By Rishi Iyengar
September 8, 2014

Large parts of Kashmir remain inundated by widespread floods that have rendered homes, hospitals and army bases completely submerged, prompting the New Delhi government to rush to the disputed territory’s aid. Some 175 people have so far died from the rising waters.

Indian Prime Minister Narendra Modi flew over the Kashmir Valley and held meetings with Kashmir chief minister Omar Abdullah and other state officials on Sunday, according to Reuters.

Srinagar, the capital and largest city of both Kashmir and the Indian state of Jammu, saw water levels continue to rise despite the halting on Saturday of the torrential rains that had thrashed the northern region all week. Indian news channel NDTV reported floods two or three stories high in parts of the city.

Most people living in low-lying areas were caught unawares, and thousands remained stranded on rooftops waiting to be rescued.

“This is a national-level disaster,” said Modi, who announced more than $180 million in relief aid to the state, along with compensation to those who lost family members or were grievously injured in the flooding.

The region has been without electricity for several hours, and many important roads and phone lines have been damaged, causing widespread panic as people struggle to contact stranded relatives. Kashmiris have taken to social media in order to coordinate the relief efforts more effectively.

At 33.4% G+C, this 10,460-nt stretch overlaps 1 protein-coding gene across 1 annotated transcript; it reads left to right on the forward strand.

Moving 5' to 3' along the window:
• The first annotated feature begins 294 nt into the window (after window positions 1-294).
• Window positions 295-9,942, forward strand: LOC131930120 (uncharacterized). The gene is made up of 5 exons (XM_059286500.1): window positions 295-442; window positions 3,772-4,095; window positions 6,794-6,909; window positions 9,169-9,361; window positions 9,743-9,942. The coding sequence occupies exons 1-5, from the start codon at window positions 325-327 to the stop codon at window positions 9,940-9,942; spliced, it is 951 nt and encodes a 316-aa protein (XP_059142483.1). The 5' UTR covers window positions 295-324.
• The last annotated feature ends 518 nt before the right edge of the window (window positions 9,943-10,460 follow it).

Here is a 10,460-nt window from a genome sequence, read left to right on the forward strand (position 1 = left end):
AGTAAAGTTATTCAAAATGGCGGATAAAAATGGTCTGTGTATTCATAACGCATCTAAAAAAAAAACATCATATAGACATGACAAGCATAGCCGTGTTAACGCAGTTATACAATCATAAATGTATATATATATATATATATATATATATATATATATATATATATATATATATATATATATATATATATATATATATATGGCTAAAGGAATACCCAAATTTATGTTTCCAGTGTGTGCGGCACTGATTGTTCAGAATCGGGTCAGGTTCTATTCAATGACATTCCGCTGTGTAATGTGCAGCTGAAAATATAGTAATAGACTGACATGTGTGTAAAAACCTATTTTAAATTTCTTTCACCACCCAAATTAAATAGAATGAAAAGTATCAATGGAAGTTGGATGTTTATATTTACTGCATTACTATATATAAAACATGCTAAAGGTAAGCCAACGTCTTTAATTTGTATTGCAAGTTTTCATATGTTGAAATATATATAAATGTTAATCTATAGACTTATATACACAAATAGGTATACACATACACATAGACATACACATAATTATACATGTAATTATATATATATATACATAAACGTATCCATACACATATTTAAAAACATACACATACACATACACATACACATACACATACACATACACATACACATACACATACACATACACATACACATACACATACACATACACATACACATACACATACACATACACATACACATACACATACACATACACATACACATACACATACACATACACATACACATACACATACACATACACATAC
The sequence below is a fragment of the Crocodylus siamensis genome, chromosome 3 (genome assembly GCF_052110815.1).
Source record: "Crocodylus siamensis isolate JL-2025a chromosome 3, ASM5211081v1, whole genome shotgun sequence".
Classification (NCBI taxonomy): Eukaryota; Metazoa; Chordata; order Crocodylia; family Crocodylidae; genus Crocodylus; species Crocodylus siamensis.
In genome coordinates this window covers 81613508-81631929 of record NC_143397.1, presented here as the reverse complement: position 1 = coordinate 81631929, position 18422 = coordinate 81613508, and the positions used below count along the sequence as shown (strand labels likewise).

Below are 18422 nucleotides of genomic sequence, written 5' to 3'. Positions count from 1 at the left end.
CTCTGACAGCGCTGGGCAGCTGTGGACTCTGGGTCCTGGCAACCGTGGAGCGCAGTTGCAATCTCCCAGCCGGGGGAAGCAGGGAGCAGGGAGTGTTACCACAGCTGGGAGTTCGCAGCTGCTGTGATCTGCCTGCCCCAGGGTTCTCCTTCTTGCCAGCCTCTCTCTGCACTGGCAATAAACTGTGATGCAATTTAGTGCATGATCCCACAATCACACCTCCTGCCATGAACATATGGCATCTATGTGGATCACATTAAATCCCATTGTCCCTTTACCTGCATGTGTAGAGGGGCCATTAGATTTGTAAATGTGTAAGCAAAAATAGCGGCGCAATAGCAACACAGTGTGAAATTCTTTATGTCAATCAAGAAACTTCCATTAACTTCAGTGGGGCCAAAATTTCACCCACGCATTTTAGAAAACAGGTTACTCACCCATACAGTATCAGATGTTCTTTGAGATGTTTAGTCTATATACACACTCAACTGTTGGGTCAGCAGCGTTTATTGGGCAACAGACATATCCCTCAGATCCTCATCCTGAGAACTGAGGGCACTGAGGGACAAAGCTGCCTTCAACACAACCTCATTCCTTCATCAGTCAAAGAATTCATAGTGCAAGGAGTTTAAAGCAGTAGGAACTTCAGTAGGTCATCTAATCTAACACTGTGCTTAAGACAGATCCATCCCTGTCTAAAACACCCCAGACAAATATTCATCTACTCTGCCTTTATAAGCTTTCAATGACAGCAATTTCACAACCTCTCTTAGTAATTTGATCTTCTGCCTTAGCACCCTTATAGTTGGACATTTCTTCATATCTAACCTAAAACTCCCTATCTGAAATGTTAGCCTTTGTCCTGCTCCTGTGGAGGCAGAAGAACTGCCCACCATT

The overflowing of the Jhelum river that cuts through the region has also caused landslides and flooding in neighboring Pakistan, where the death toll has also risen to 170. Modi extended a helping hand to Pakistan-occupied Kashmir, saying “the government of India is ready to provide humanitarian assistance to those areas if the Pakistan government needs it.”

Kashmir has long been a disputed region that both India and Pakistan claim, and its history has been marked by communal violence and border skirmishes between the two neighbors. Some 180 officers posted on the Indo-Pakistan border were evacuated on Sunday, according to the Times of India.

The Indian army and air force have rescued over 13,000 people from various areas, and the country’s National Disaster Response Force has deployed 70 boats and five rescue teams to aid the relief effort. Aircraft carrying food, water and medical supplies have also been dispatched.

Footage shows floodwaters destroying a bridge in Jammu and residents trying to go about their daily life in Srinagar on Sept. 7, 2014.

Write to Rishi Iyengar at rishi.iyengar@timeasia.com.

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